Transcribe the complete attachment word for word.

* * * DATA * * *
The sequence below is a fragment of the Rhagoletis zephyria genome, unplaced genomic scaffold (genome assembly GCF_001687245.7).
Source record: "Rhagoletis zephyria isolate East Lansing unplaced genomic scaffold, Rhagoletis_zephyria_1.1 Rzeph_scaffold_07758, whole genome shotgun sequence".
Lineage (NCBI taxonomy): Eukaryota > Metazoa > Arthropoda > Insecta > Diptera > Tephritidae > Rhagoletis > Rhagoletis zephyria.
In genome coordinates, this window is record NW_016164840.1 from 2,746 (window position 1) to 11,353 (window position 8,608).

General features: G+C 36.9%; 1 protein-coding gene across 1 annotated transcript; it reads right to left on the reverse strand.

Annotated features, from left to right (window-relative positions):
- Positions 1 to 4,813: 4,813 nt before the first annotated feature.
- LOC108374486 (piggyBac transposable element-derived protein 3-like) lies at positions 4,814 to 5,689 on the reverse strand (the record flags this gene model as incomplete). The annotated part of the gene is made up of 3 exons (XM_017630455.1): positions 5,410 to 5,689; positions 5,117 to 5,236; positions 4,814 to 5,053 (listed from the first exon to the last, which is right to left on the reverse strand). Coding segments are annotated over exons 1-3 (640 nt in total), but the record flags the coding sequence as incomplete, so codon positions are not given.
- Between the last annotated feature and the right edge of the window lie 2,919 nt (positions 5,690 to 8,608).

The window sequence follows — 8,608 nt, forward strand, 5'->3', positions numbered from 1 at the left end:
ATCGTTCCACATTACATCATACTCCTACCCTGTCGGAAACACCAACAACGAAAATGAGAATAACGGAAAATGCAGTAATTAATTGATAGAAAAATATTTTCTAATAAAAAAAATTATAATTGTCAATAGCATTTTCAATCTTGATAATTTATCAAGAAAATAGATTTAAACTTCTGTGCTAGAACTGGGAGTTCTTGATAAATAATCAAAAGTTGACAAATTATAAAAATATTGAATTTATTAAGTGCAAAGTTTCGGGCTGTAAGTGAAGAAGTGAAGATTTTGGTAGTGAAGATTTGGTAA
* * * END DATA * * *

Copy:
The sequence below is a fragment of the Rhagoletis zephyria genome, unplaced genomic scaffold (genome assembly GCF_001687245.7).
Source record: "Rhagoletis zephyria isolate East Lansing unplaced genomic scaffold, Rhagoletis_zephyria_1.1 Rzeph_scaffold_07758, whole genome shotgun sequence".
Lineage (NCBI taxonomy): Eukaryota > Metazoa > Arthropoda > Insecta > Diptera > Tephritidae > Rhagoletis > Rhagoletis zephyria.
In genome coordinates, this window is record NW_016164840.1 from 2,746 (window position 1) to 11,353 (window position 8,608).

General features: G+C 36.9%; 1 protein-coding gene across 1 annotated transcript; it reads right to left on the reverse strand.

Annotated features, from left to right (window-relative positions):
- Positions 1 to 4,813: 4,813 nt before the first annotated feature.
- LOC108374486 (piggyBac transposable element-derived protein 3-like) lies at positions 4,814 to 5,689 on the reverse strand (the record flags this gene model as incomplete). The annotated part of the gene is made up of 3 exons (XM_017630455.1): positions 5,410 to 5,689; positions 5,117 to 5,236; positions 4,814 to 5,053 (listed from the first exon to the last, which is right to left on the reverse strand). Coding segments are annotated over exons 1-3 (640 nt in total), but the record flags the coding sequence as incomplete, so codon positions are not given.
- Between the last annotated feature and the right edge of the window lie 2,919 nt (positions 5,690 to 8,608).

The window sequence follows — 8,608 nt, forward strand, 5'->3', positions numbered from 1 at the left end:
ATCGTTCCACATTACATCATACTCCTACCCTGTCGGAAACACCAACAACGAAAATGAGAATAACGGAAAATGCAGTAATTAATTGATAGAAAAATATTTTCTAATAAAAAAAATTATAATTGTCAATAGCATTTTCAATCTTGATAATTTATCAAGAAAATAGATTTAAACTTCTGTGCTAGAACTGGGAGTTCTTGATAAATAATCAAAAGTTGACAAATTATAAAAATATTGAATTTATTAAGTGCAAAGTTTCGGGCTGTAAGTGAAGAAGTGAAGATTTTGGTAGTGAAGATTTGGTAA